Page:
After Chappell hill bank was robbed early last year, CEO Edward Smith took down the large "no firearms" warning in front of the Texas bank's lone branch and put up a new sign, encouraging customers to carry licensed concealed weapons inside. The $24 million-asset bank also pays employees to take a concealed firearms course.
"I've got seven women in teller cages who are licensed to carry a firearm," Smith says. "I wouldn't try to rob them."
The story of the sign went viral, leading the Russian media to refer to the bank as "the crazy Texans," Smith says. Deposits poured in from sympathizers in 12 states and three countries. No robber has dared threaten the bank since.
Smith has taken some grief for his new firearm policy, which he defended in discussions with regulators. (An examiner once recommended that Smith remove paintings of Robert E. Lee and Stonewall Jackson from the bank's lobby, and he says he stood firm there, too.)
Yet guns and ammo can only ward off so many threats to the bank as it tries to return to profitability. Smith, like other small-bank CEOs, knows his institution's future also will depend on overcoming anemic loan growth and mounting regulatory costs.
"The hard times are not even here yet," says Smith, who left a career as a Houston real estate agent in 1984 to run the then-distressed bank just before the savings and loan crisis. He quickly restructured, doubling the firm's size by buying $3 million of assets from the Resolution Trust Corp.
Today, as it has for the past 104 years, Chappell Hill Bank epitomizes small-town banking. Instead of making loans for high-end speculative properties, it lends to farmers, local businesses and residents in towns with as few as 300 people.
"Are these community banks important? Yes. Are they going to survive? I sure hope so," says Robert Bacon, a deputy commissioner at the Texas Department of Banking. The state is home to some of the nation's smallest banks, including Chappell Hill and the $4 million-asset Oakwood State Bank. Such small banks "are definitely under a lot of pressure," Bacon says.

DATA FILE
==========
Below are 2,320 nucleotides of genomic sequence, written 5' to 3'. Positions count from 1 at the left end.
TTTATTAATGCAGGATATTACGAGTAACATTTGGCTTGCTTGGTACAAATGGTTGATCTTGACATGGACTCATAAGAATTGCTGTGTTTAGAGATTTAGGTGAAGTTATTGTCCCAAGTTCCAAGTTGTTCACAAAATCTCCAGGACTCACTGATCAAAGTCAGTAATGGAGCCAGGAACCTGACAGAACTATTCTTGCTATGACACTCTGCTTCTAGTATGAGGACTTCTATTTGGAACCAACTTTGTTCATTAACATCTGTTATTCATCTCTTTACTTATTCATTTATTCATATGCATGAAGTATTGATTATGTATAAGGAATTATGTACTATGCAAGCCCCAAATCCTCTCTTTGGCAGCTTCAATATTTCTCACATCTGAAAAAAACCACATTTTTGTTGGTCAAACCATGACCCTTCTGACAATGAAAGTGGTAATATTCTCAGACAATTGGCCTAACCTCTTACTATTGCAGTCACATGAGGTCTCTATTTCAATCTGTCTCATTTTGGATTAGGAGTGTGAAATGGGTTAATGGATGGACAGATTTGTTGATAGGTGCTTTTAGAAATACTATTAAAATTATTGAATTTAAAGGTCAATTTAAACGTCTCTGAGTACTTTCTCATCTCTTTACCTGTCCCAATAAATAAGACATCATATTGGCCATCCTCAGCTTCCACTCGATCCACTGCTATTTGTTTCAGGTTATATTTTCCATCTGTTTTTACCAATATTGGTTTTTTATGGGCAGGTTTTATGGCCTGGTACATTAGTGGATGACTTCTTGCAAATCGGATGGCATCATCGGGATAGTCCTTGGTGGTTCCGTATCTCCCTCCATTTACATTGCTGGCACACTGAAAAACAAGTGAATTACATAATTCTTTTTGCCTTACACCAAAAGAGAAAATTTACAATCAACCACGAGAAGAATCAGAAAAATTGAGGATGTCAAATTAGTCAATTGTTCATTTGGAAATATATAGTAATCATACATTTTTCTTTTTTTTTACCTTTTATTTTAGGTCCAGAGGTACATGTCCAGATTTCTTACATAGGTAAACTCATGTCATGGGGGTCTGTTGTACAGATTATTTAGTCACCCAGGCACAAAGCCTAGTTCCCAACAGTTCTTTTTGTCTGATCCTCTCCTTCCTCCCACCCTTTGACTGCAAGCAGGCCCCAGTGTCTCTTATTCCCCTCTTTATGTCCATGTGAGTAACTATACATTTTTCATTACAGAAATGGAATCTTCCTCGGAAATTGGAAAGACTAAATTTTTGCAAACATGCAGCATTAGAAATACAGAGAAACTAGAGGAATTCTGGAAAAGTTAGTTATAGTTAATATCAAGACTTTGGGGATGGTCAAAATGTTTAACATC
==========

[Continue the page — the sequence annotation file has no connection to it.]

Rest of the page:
"Everything we hear about is of the regulatory burden," Bacon says. "One size does not fit all, and the one thing state regulators are trying to bring to the table is common-sense regulation."
At Sept. 30, banks with less than $100 million of assets had shrunk 5.5 percent from a year earlier, according to the Federal Deposit Insurance Corp. Meanwhile, all insured banks increased assets by 3.2 percent in the same period.
"Just by their nature, those little rural banks don't have a lot of loan demand," says Dan Bass, a managing partner at FBR Capital Markets. "They've been able to historically make a spread off securities. But with securities at all-time lows and the net interest margin getting squeezed, it's hard to make any money."
That leaves the leaders of rural banks with big challenges. Many have looked beyond their communities in search of loans. Houston is just 65 miles away from Chappell Hill, but lending in larger markets would mean competing with bigger banks and cutthroat pricing.
"You just try real hard to get loans you can compete with," Smith says.
At Chappell Hill Bank, that meant dropping rates on new car loans and offering a three-year option to readjust the interest rate on real estate loans.
Tieman Henry Dippel Jr., the chairman of Brenham National Bank, which has a branch in Chappell Hill, says his institution also prefers to tailor loans rather than imitate the "cookie-cutter" process at big banks.
He worries, though, that new regulation will stymie the customized approach of small banks. "When you get to a rural area, you might not have the normal housing in a subdivision. It could be a home on 200 acres and maybe it includes a land loan," Dippel says.
"You have circumstances that you need to be able to try and address based on individualized needs but the systems are inevitably being built more to numbers and not to relationships."
Withstanding the pressure no doubt will be easier for institutions with healthy capital ratios.
Chappell Hill Bank, for one, enjoyed a core leverage ratio of 13.9 percent at Sept. 30, with less than 1.4 percent of assets classified as nonperforming.
The bank has stayed healthy "by using a lot of common sense and a lot of conservative lending practices," Smith says. "I try to lend money with the idea that it is mine and I want it back."